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St Mark’s Gospel is the shortest of the four Gospels, and perhaps for that reason, and because much of the material it contains is in the other Gospels, was the subject of fewer Patristic studies; as those of you kind enough to read and comment on my selections from the Fathers may recall, last year, when the Gospel for the lectionary was that of St Mark, it was sometimes hard going to find enough to make a decent post. But in some ways the neglect of Mark is odd.

If, as the Church holds, Mark was the follower of Peter, who is mentioned by St Peter, and is identical with the John mark of whom we read in the Acts of the Apostles, and his account is based on Peter’s teaching, then the form of the Gospel makes perfect sense. The short and sharp nature of the stories, with the punch line, work very well as homilies; we may, here, have some of St Peter’s own preaching. We cannot be sure of Mark’s exact role, but we can see from the final form of his Gospel that he has crafted a set of wonderful examples of what the Good News is and why it matters. If we envisage the Gospel as circulating, like Paul’s letters, throughout the churches of the Mediterranean world, we are probably not far from realising its original intention and context. It would certainly explain why, despite not being a first-person account, and being so short, it got such an immediate hearing from Christians.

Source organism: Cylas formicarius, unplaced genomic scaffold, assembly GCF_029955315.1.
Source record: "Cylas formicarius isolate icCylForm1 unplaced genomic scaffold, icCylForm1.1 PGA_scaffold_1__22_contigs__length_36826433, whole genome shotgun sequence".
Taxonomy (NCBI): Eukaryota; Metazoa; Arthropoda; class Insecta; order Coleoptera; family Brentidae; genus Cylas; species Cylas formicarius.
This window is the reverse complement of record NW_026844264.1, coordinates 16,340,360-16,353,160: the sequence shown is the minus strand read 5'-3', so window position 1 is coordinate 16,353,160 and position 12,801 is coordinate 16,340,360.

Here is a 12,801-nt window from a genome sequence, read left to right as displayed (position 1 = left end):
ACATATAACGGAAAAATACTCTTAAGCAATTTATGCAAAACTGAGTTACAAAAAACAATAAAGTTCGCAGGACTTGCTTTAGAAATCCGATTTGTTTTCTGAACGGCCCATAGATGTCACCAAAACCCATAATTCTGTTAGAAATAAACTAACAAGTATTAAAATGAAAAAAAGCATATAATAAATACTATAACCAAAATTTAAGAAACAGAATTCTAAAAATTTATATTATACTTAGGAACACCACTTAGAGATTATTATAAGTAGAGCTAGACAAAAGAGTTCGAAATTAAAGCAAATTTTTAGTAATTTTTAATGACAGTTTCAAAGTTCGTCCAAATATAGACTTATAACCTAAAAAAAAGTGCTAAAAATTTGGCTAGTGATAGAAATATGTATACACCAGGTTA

It is difficult to be certain of Mark’s identity, but there is a clue in his account of the passion. In mentioning Simon the Cyrenian, he mentions his sons, ‘Alexander and Rufinus’ in a way which assumes his hearer knew who they were. The ‘John Mark’ in Acts is a friend of Barnabas, who was a wealthy merchant from Cyprus, who would have been part of that great network of trading settlements across the Mediterranean region, and it seems likely that in the mention of Alexander and Rufinus, we have members of a trading family who Mark’s readers would have known; it is difficult to account for their being mentioned otherwise. It would also make sense of Mark’s association with Alexandria (where he is said to have founded the Egyptian Church), which had a huge Jewish population involved in trade.

If we posit a Mark who had worked with Peter and Paul, who is writing in the aftermath of their deaths and the destruction of the Temple by the Romans in A.D> 70, we get some sense of why he wrote and why his message is so urgent. His portrait of Jesus draws us directly into a relationship with him; we understand why he changed Mark’s life and Peter’s life, and so many lives; we want him to change our life too. History has been changed, and the challenge for us is clear – if we are changed, then nothing will be the same again. God attests to His Son, the demons protest, the world is utterly changed by Jesus – and we will be too.

Mark’s Gospel calls us to repentance and to the knowledge that the kingdom of God is at hand, and on this, his feast day, we acknowledge his message remains as urgent now as it was when Peter first heard the Lord deliver it.